Thu, Jan 10, 2013 - Page 3 News List

KMT bonus plans for workers at state firms backfires

By Shih Hsiu-chuan  /  Staff reporter

A decision by lawmakers to significantly reduce the size of the year-end bonuses for workers at state-owned firms backfired yesterday, after labor union representatives voiced their strong opposition to the move and Chinese Nationalist Party (KMT) caucus whip Wu Yu-sheng (吳育昇) demanded a Cabinet reshuffle.

After sitting down with labor union representatives from 22 state-owned firms to discuss the issue yesterday afternoon, Wu told a press conference that the caucus was sorry for the “badly thought-out decision.”

Wu blamed the Ministry of Economic Affairs for causing the trouble in the first place, which he said led to the “regrettable” decision by the legislature.

“The legislative session is about to end. The government must reshuffle the Cabinet,” he said.

Minister of Economic Affairs Shih Yen-shiang (施顏祥) decided last month that workers at money-losing firms administered by the ministry would receive a company bonus of up to 2.6 months salary. Employees are also to receive a performance-based bonus equivalent to two months’ salary, under Premier Sean Chen’s (陳冲) instructions.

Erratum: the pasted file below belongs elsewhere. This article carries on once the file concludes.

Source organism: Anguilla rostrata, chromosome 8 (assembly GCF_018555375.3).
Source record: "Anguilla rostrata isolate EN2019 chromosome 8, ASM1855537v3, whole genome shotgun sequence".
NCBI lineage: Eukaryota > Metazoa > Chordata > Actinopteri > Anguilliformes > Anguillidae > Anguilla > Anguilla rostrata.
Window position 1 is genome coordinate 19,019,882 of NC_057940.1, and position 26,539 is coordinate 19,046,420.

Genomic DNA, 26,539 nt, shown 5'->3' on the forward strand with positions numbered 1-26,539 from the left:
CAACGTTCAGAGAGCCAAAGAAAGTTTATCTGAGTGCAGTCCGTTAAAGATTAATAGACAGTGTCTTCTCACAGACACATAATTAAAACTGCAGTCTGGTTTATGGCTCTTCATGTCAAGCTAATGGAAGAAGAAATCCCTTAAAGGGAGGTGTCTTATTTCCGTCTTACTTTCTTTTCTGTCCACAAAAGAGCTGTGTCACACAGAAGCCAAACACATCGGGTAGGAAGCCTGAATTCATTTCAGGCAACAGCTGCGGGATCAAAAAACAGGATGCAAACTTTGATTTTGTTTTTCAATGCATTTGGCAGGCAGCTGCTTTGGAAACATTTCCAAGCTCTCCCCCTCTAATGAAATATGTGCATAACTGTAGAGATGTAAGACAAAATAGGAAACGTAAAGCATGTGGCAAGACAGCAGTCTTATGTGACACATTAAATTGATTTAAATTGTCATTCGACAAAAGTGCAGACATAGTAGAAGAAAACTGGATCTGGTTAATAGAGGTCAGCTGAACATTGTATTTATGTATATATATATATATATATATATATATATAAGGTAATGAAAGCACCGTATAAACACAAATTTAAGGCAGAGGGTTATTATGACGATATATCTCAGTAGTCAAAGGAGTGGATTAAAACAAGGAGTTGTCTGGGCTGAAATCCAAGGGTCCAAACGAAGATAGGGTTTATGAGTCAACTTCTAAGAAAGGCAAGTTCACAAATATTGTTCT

The bonus policy aroused public anger as lawmakers questioned why the government failed to rein in spending at the state-run firms amid the economic downturn.

Lawmakers decided on Monday that only profit-making state-owned firms can distribute bonuses, with the amount capped at under 1.2 months’ salary.

Led by Taiwan Petroleum Workers’ Union chairman Chuang Chueh-an (莊爵安), labor representatives from state-owned firms lobbied lawmakers against the bonus cut as they sought to have the decision overturned when the legislature deliberates the government budget on Monday and Tuesday.

They met with Wu and People First Party caucus whip Thomas Lee (李桐豪).

Taiwan Petroleum Workers’ Union secretary-general Wang Cheng-ping (王承賓) said that although Wu and Lee did not promise to reconsider the decision, they agreed to discuss the issue with their parties.

The union representatives also asked to meet with Democratic Progressive Party and Taiwan Solidarity Union lawmakers, but no meetings have been arranged yet.

Meanwhile, central bank Governor Perng Fai-nan (彭淮南) expressed his concern to Legislative Speaker Wang Jin-pyng (王金平) that the bonus ceiling might become a disincentive for employees at the central bank and state-owned banks to stay in their jobs.

The Taiwan Federation of Financial Unions on Tuesday called an emergency meeting of executives of labor unions at its member banks and issued a statement urging the legislature not to uphold the decision on the bonus ceiling, which they said would hurt employee morale.

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